For the Sake of the Song

The thing about music is, whether you like it or not, it envelops your brain. It is at times mathematical, poetical, political, historical and, you get the idea. A lot of –icals at play here. I hate to lean so heavily on a cliché but how many times have you heard the words “soundtrack of my life?” Probably enough that you just cringed reading them, right? Understandably so. Platitudes aside, the fact is that most people can identify certain songs, albums, and artists with particular periods in their lives. Put on a record and sense memory kicks in. Suddenly you’re back in your first apartment, trying to figure out where to hang your weathered, signed-by-Fred-and-Toody Dead Moon poster, listening to “Old Shoes and Picture Postcards.” Or something like that. Point is, for better or worse, some songs are just ingrained in our memories, inseparable from our experiences. They are (go ahead and cringe again) the soundtrack of our lives.

That’s what this column is about. The songs that made lasting impressions, and the people they made the impressions on.  For as long as Blurt will allow me to, I’ll be interviewing fellow songwriters, journalists, novelists, actors, comedians, friends, and enemies about the songs that burrowed into their memories – about what the songs might mean, and what the songs mean to them. They will be interviews, in the most technical sense of the term, but, if I do my job right, they won’t be the kind of interview you’re used to.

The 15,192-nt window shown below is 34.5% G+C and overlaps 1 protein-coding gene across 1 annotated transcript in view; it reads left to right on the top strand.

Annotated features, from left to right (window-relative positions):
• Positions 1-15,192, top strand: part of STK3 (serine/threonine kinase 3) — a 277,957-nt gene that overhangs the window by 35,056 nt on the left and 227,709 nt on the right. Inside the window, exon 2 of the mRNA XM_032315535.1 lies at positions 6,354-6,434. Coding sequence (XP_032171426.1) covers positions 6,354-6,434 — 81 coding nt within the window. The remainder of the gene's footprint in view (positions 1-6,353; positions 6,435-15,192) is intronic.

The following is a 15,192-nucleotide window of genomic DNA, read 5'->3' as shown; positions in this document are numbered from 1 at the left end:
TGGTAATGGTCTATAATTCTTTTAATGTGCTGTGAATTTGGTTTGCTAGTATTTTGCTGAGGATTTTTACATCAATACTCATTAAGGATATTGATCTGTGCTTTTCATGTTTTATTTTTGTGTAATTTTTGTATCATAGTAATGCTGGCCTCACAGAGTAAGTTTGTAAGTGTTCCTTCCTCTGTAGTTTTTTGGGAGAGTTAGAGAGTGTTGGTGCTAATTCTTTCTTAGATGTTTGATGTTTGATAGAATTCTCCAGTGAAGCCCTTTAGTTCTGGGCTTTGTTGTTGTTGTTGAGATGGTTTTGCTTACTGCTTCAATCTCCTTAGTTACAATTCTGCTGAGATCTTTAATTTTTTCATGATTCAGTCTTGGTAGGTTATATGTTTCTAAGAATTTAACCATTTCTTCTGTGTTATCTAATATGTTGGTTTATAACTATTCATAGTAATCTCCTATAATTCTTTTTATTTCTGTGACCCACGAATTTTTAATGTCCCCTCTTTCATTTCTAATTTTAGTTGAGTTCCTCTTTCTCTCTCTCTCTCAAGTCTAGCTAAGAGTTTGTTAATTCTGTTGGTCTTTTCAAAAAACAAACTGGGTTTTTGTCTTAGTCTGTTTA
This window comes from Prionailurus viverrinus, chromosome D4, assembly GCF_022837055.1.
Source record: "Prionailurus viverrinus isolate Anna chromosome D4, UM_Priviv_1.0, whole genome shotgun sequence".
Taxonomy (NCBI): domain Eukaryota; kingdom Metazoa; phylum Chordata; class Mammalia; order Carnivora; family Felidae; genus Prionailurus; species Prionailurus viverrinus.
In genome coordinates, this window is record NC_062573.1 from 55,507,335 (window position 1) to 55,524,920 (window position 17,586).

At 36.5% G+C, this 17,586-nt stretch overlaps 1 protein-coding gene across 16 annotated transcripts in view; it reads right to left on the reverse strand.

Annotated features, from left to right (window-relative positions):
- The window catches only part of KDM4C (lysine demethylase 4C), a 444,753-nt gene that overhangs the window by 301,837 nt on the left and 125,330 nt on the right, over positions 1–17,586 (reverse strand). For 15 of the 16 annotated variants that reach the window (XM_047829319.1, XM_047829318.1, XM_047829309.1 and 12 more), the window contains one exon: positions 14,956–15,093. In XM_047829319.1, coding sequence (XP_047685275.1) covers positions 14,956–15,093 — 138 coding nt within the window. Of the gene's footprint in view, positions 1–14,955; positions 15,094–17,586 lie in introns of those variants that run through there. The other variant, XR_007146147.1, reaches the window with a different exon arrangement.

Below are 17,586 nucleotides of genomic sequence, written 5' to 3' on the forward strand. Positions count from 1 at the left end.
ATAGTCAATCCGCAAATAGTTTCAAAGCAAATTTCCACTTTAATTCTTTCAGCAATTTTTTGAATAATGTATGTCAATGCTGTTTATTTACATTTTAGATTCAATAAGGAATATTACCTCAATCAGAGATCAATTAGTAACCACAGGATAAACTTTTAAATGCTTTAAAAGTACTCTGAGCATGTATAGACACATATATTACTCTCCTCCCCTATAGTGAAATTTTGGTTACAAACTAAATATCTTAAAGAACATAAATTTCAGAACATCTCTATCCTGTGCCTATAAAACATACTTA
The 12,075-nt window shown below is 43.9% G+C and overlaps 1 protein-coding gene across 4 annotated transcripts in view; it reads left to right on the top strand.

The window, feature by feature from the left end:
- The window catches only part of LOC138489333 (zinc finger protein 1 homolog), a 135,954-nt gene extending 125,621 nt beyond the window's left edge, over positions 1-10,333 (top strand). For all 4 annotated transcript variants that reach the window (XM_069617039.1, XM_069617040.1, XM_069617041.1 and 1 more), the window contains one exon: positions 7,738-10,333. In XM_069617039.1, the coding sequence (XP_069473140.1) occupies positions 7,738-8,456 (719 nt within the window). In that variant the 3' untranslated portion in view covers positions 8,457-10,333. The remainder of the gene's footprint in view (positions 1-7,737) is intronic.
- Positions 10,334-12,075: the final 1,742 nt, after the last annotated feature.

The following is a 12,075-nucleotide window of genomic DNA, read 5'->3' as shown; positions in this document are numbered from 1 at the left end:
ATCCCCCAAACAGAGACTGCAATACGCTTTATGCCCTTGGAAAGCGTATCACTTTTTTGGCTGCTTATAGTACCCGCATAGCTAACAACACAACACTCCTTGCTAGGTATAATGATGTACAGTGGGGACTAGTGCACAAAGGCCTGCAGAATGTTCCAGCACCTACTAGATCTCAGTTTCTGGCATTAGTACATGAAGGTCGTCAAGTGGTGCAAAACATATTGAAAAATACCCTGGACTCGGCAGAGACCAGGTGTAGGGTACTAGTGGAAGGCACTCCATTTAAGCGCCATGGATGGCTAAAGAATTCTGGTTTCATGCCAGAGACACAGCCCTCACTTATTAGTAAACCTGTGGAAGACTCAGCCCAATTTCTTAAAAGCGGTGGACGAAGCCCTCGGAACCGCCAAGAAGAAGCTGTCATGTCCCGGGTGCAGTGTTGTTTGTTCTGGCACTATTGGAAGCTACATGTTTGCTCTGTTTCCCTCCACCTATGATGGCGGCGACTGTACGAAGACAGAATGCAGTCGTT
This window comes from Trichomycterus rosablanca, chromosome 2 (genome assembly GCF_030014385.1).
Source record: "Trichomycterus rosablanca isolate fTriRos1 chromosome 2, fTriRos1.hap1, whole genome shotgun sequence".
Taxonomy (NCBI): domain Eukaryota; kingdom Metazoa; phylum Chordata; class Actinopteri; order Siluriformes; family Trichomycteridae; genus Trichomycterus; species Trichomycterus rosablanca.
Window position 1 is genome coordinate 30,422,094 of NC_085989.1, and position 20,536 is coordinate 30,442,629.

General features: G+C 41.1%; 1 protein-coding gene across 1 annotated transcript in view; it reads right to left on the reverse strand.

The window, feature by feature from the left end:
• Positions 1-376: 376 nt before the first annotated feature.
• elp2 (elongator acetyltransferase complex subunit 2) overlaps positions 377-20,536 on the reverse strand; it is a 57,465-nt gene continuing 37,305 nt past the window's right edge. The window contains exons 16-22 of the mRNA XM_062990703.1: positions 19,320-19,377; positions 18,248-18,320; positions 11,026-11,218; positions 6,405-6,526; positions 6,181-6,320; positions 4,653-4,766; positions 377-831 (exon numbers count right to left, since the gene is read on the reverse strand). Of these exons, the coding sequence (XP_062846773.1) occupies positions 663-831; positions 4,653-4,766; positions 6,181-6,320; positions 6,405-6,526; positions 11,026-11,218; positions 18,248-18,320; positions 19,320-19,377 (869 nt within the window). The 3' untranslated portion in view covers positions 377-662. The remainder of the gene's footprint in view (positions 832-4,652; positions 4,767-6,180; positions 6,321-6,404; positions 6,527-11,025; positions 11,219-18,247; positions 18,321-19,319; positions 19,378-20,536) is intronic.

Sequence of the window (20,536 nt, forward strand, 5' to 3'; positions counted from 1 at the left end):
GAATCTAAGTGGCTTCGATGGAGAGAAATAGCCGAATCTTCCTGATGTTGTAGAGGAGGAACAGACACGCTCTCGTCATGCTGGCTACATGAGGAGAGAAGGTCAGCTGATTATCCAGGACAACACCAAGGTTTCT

The folks kind enough to lend their time and song choices to the interviews, you’ll have heard of (Jason Isbell, Matthew Ryan, Peter Case and Bill Janovitz, to name a few), but me you may not have. To that end, I’ll keep it simple. I write songs and make records. Maybe you’ve heard ‘em, maybe not. For the purposes of this column, that’s really neither here nor there. My job, as it applies to Blurt, is simply to allow some of my favorite artists and writers a platform to discuss some of their favorite songs. Where it goes from there, is up to them. Or, more accurately, up to the songs.

Hopefully I’ll see you around.

Kasey Anderson
Portland, Oregon
April 5, 2010

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